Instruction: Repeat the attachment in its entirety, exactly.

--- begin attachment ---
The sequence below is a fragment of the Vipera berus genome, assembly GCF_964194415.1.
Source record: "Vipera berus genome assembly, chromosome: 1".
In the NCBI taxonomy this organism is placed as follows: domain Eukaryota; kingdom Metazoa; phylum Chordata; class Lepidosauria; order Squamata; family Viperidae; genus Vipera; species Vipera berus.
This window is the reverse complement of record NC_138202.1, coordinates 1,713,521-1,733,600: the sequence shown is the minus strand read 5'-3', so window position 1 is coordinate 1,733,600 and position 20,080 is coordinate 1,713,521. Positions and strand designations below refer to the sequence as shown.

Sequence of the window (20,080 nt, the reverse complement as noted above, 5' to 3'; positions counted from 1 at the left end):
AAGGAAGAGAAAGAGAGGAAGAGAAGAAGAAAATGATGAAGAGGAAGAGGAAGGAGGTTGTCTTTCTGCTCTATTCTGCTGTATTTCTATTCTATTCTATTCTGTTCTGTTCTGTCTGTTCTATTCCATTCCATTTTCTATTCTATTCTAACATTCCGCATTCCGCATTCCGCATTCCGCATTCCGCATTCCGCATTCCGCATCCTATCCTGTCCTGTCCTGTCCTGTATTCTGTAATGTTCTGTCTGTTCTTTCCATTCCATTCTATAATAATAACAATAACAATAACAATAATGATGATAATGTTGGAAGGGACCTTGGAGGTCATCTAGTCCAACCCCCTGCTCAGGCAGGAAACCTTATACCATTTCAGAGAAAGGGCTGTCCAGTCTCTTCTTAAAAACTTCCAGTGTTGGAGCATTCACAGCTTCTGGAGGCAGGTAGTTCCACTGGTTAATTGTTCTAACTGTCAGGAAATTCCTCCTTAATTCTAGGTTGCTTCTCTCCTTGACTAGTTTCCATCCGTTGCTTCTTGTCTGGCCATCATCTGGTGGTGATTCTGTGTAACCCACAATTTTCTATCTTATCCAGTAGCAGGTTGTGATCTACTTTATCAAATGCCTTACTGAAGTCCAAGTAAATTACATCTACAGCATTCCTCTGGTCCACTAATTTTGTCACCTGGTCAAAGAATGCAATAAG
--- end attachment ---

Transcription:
The sequence below is a fragment of the Vipera berus genome, assembly GCF_964194415.1.
Source record: "Vipera berus genome assembly, chromosome: 1".
In the NCBI taxonomy this organism is placed as follows: domain Eukaryota; kingdom Metazoa; phylum Chordata; class Lepidosauria; order Squamata; family Viperidae; genus Vipera; species Vipera berus.
This window is the reverse complement of record NC_138202.1, coordinates 1,713,521-1,733,600: the sequence shown is the minus strand read 5'-3', so window position 1 is coordinate 1,733,600 and position 20,080 is coordinate 1,713,521. Positions and strand designations below refer to the sequence as shown.

Sequence of the window (20,080 nt, the reverse complement as noted above, 5' to 3'; positions counted from 1 at the left end):
AAGGAAGAGAAAGAGAGGAAGAGAAGAAGAAAATGATGAAGAGGAAGAGGAAGGAGGTTGTCTTTCTGCTCTATTCTGCTGTATTTCTATTCTATTCTATTCTGTTCTGTTCTGTCTGTTCTATTCCATTCCATTTTCTATTCTATTCTAACATTCCGCATTCCGCATTCCGCATTCCGCATTCCGCATTCCGCATTCCGCATCCTATCCTGTCCTGTCCTGTCCTGTATTCTGTAATGTTCTGTCTGTTCTTTCCATTCCATTCTATAATAATAACAATAACAATAACAATAATGATGATAATGTTGGAAGGGACCTTGGAGGTCATCTAGTCCAACCCCCTGCTCAGGCAGGAAACCTTATACCATTTCAGAGAAAGGGCTGTCCAGTCTCTTCTTAAAAACTTCCAGTGTTGGAGCATTCACAGCTTCTGGAGGCAGGTAGTTCCACTGGTTAATTGTTCTAACTGTCAGGAAATTCCTCCTTAATTCTAGGTTGCTTCTCTCCTTGACTAGTTTCCATCCGTTGCTTCTTGTCTGGCCATCATCTGGTGGTGATTCTGTGTAACCCACAATTTTCTATCTTATCCAGTAGCAGGTTGTGATCTACTTTATCAAATGCCTTACTGAAGTCCAAGTAAATTACATCTACAGCATTCCTCTGGTCCACTAATTTTGTCACCTGGTCAAAGAATGCAATAAG